The National Day of Remembrance for Road Crash Victims in Canada is a day set aside to remember people killed or seriously injured on Canadian road, often in avoidable collisions, and those left to deal with the sudden and unexpected loss of those they love.

The good news is that we can save lives. Last year, one life was saved every day because Canada is:

  • Increasing enforcement
  • Introducing new policies
  • Building safer vehicles
  • Changing road user behaviour
  • Improving our roads

But even though the number of road deaths is decreasing, there is still a great deal of work to do.

November 20 is your opportunity to remember the victims and express your support.


Canada will hold its fifth annual "National Day of Remembrance for Road Crash Victims" this year on November 20. This commemoration generally occurs the Wednesday following the third Sunday of November. The idea was started in 1993 by a British charity called RoadPeace, and in 2005 the United Nations (UN) decided to make the "World Day of Remembrance for Road Traffic Victims" the third Sunday of November.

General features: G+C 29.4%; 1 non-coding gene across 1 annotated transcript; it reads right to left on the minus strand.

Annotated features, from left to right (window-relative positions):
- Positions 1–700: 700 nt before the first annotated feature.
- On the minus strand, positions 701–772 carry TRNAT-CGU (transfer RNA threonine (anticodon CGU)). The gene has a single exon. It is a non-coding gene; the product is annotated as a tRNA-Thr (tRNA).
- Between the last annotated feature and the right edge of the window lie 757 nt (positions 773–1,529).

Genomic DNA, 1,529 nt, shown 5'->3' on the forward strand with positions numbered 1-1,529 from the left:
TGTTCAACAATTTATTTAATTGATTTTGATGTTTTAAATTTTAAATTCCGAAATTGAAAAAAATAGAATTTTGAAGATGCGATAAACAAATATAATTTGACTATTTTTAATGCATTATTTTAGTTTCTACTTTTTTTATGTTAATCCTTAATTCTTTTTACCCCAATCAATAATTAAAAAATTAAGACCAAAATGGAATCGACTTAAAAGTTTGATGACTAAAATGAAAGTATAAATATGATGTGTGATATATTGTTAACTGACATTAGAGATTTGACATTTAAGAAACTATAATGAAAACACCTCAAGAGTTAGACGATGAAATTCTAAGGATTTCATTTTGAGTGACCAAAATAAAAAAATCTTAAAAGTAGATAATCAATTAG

Because road safety is a significant global health issue, the World Health Organization (WHO), which is part of the U.N., now oversees this important day. An estimated 1,200,000 people are killed around the world every year in road accidents, which is why so many countries have now joined in observing this special commemoration.

Almost 2,800 people die every year on Canadian roads, and another 195,000 are injured. The Canadian Global Road Safety Committee (CGRSC) felt the need to set aside a special day to acknowledge this tragic loss of life and the related injuries that seriously affect so many. This commemoration allows Canadians to honour the memory of those who have died or been injured in road accidents, as well as their families, friends and colleagues.

Source: Canadian Council of Motor Transport Administrators


Last updated on: 2013-09-24 | Link to this post